Live: Rick Ross Lives Out His Dreams At Summer Jam

Hot 97 Summer Jam
New Meadowlands Stadium
Sunday, June 5

Better than: Sitting at home and moping like 50 Cent.

Rick Ross closed out Summer Jam.

Just so there's no revisionist history here, let's remember how incredible that statement is. Three years ago, Ross was the punching bag of hip-hop, the laughingstock of the streets. After recording countless verses that fetishized Tony Montana fantasies, someone pinched him—Ross' cartoonish thought bubble vanished into thin air, and he was rudely snapped back to reality. He wasn't a druglord superhero; he was William Roberts, a grown man playing dress-up, a former correctional officer who wanted to be a rapper so badly that he rewrote his personal history. Two years ago, he wasn't being played on New York radio.

And here, onstage at Giants Stadium, was Rick Ross—his chest puffed out, his black-and-yellow Hawaiian shirt open wide but still somehow stretching tight—cheered on by fifty thousand strong. They welcomed his street anthem, "B.M.F.," chanting a chorus and cadence that, in various incarnations, has blasted out of car windows on 125th ever since it came out last summer: "I think I'm Big Meech, Larry Hoover." Rick Ross can make up a lot of things, but even he couldn't make this up.

Summer Jam memories are similar to those borne from bar mitzvahs in that no one cares about the delivery of the prayers; what matters is whether or not all of the cool kids are there. Rick Ross was joined by Lil Wayne, whose set immediately preceded his, and sometimes overlapped. While Wayne rapped "John," in which Ross grunts excellently, Ross gave Drake a massive chest-bump; Drake somehow didn't go flying into the stands. Diddy, the tick bird to Ross' rhino, trotted out knees-up for a couple of songs, though they somehow didn't perform their most ridiculous collaboration, "Bugatti Boyz."

Chris Brown had highlights and lowlights: his dancing, while overlong, reminded everyone why he is so beloved. Like every other R&B singer, he brought a girl out on a chair. Unlike every R&B singer, he sort of punished her with his groin. An introduction to daggering on the Summer Jam stage is probably not the best thing for someone with his questionable reputation, but whatever. Forgive and forget, right?

Actually, no! Never mind that, because he introduced "Look at Me Now" with a complaint that people weren't "fucking with" him two years ago. Chris, people weren't fucking with you two years ago because you smashed Rihanna's face in. Honestly. How could someone get brain damage from punching a girl in the head?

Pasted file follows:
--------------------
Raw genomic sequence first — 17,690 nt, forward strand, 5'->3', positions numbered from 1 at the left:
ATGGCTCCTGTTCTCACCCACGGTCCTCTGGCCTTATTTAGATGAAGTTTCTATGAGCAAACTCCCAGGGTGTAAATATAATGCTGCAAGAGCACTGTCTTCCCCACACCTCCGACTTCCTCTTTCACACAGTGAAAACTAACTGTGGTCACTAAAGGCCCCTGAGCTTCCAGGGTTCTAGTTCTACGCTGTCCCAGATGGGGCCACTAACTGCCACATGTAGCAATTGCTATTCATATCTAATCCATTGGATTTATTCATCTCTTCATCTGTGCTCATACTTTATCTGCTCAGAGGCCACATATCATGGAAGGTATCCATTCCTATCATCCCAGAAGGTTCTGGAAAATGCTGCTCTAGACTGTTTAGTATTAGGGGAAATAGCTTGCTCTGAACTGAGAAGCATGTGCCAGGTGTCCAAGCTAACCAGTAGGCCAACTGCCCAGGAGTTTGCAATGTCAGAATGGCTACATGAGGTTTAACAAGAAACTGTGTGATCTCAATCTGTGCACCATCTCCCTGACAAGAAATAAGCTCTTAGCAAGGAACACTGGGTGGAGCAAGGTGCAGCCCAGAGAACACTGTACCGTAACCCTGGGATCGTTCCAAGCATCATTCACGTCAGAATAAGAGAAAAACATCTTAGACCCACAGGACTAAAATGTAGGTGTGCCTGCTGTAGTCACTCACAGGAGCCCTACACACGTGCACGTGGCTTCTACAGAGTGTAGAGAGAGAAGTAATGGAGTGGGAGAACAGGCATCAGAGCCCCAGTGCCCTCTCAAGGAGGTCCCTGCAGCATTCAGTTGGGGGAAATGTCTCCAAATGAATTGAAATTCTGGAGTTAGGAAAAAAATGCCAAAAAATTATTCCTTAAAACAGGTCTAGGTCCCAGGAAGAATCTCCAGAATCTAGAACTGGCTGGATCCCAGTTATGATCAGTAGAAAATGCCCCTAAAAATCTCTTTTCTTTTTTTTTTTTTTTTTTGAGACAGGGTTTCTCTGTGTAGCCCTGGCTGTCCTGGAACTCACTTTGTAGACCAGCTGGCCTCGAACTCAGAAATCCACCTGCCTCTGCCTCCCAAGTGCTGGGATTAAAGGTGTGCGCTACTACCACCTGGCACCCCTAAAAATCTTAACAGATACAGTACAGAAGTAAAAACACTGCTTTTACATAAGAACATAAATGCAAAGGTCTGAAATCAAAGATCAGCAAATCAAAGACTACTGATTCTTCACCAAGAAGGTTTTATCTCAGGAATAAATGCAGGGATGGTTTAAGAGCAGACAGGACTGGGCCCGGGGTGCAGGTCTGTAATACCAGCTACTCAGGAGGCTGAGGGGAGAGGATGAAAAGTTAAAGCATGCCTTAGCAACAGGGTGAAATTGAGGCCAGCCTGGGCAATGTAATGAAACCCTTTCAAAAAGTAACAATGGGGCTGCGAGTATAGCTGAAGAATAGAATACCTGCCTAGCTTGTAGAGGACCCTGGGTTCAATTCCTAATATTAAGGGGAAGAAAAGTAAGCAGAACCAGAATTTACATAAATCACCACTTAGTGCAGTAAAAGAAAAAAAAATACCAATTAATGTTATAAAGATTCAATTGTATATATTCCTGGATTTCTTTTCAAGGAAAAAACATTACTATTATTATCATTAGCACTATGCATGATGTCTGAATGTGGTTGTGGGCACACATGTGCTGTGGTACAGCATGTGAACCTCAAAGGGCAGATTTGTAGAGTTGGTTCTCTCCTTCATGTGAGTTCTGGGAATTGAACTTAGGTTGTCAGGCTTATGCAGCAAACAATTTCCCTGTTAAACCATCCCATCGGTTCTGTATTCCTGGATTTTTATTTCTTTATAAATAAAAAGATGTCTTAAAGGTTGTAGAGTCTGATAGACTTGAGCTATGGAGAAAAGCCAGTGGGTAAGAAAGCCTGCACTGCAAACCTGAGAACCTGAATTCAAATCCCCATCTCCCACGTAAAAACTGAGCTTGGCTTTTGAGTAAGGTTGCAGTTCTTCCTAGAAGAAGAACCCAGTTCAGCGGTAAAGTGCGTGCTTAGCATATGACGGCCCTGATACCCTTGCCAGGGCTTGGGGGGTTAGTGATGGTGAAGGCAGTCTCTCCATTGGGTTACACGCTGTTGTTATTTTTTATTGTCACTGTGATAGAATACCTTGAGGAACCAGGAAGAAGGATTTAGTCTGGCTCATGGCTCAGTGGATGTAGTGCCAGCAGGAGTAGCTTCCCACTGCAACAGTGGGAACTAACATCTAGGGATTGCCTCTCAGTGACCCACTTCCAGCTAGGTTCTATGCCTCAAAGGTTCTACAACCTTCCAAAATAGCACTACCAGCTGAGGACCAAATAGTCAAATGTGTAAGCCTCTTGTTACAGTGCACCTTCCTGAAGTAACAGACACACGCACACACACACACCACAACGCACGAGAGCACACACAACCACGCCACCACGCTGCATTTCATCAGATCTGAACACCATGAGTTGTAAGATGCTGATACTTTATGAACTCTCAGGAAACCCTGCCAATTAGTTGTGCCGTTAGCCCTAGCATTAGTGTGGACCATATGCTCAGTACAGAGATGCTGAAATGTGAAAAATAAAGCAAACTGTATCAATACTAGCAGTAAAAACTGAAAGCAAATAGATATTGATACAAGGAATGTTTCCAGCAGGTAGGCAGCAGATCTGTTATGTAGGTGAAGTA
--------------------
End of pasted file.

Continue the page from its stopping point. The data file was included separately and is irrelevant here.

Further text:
Lil Wayne looked surprisingly healthy; whereas his face once looked drawn, he's now animated. Fabolous was reliable, if boring; Dipset, unbearable. (The stage was so crowded that someone fell into the photo pit at one point; this happened even though the people on stage, like the crowd, were standing still.) Wiz Khalifa seemed like he should've had a better timeslot. Waka Flocka looked exactly—and I mean, exactly—like this. Wale came out for a couple of things, which was great because he now has the same pineapple haircut as NSync's Chris Kirkpatrick. Lloyd Banks' set was billed as "Lloyd Banks and Friends," which was funny; his friends unfortunately didn't include 50 Cent, Eminem, or Tony Yayo.

Overheard: "Where my white girls at?"—DJ Bobby Trends, playing the Black Eyed Peas' "I Gotta Feeling" between sets.

Random notebook dump: A note about "special guests": not everyone counts as one. Swizz Beatz: he's a special guest. So is Busta Rhymes, even if he's always around. (I've never heard the Summer Jam crowd shout so loud as it did when he came out for his verse on "Look At Me Now.") Mobb Deep counts. But Dipset brought out an anonymous girl to sing something, which was weird, especially her cameo came was right after Travis Porter performed their lone hit. Later on, Jim Jones brought out Olivia to perform some song that she had previously performed on her Vh1 reality show, Love & Hip-Hop, because she's best friends with his fiancé. He scrunched up his face like he enjoyed her singing. (That makes 1/50,000.) Lloyd Banks brought out Ryan Leslie to somehow have two costume changes, both of them terrible. I was moving around and didn't notice for at least 30 seconds that the R&B singers Lloyd and Jeremih were two different people.

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